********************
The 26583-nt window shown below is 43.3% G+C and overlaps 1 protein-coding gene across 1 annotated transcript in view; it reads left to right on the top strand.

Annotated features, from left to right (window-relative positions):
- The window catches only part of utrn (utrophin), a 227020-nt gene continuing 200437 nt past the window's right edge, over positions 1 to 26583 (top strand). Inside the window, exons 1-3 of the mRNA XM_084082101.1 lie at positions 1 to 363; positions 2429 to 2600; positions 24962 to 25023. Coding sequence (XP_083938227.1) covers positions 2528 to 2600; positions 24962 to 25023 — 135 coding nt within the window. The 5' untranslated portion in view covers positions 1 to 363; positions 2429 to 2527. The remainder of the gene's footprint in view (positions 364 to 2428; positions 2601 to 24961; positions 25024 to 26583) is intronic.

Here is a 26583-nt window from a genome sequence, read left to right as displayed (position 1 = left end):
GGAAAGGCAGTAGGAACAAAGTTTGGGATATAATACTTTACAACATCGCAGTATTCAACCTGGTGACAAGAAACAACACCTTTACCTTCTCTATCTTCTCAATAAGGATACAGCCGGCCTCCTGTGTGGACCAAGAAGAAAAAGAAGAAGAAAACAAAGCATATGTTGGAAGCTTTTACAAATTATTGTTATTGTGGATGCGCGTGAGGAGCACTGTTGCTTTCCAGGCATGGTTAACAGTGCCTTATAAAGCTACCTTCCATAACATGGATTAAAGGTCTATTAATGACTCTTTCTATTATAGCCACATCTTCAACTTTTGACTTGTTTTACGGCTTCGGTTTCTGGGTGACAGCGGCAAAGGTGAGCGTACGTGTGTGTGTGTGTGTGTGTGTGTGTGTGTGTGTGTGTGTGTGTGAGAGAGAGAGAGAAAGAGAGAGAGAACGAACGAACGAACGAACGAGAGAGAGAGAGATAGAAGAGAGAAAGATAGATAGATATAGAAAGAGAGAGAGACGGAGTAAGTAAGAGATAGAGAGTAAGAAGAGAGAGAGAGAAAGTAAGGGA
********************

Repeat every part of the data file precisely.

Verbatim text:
The 26583-nt window shown below is 43.3% G+C and overlaps 1 protein-coding gene across 1 annotated transcript in view; it reads left to right on the top strand.

Annotated features, from left to right (window-relative positions):
- The window catches only part of utrn (utrophin), a 227020-nt gene continuing 200437 nt past the window's right edge, over positions 1 to 26583 (top strand). Inside the window, exons 1-3 of the mRNA XM_084082101.1 lie at positions 1 to 363; positions 2429 to 2600; positions 24962 to 25023. Coding sequence (XP_083938227.1) covers positions 2528 to 2600; positions 24962 to 25023 — 135 coding nt within the window. The 5' untranslated portion in view covers positions 1 to 363; positions 2429 to 2527. The remainder of the gene's footprint in view (positions 364 to 2428; positions 2601 to 24961; positions 25024 to 26583) is intronic.

Here is a 26583-nt window from a genome sequence, read left to right as displayed (position 1 = left end):
GGAAAGGCAGTAGGAACAAAGTTTGGGATATAATACTTTACAACATCGCAGTATTCAACCTGGTGACAAGAAACAACACCTTTACCTTCTCTATCTTCTCAATAAGGATACAGCCGGCCTCCTGTGTGGACCAAGAAGAAAAAGAAGAAGAAAACAAAGCATATGTTGGAAGCTTTTACAAATTATTGTTATTGTGGATGCGCGTGAGGAGCACTGTTGCTTTCCAGGCATGGTTAACAGTGCCTTATAAAGCTACCTTCCATAACATGGATTAAAGGTCTATTAATGACTCTTTCTATTATAGCCACATCTTCAACTTTTGACTTGTTTTACGGCTTCGGTTTCTGGGTGACAGCGGCAAAGGTGAGCGTACGTGTGTGTGTGTGTGTGTGTGTGTGTGTGTGTGTGTGTGTGTGTGAGAGAGAGAGAGAAAGAGAGAGAGAACGAACGAACGAACGAACGAGAGAGAGAGAGATAGAAGAGAGAAAGATAGATAGATATAGAAAGAGAGAGAGACGGAGTAAGTAAGAGATAGAGAGTAAGAAGAGAGAGAGAGAAAGTAAGGGA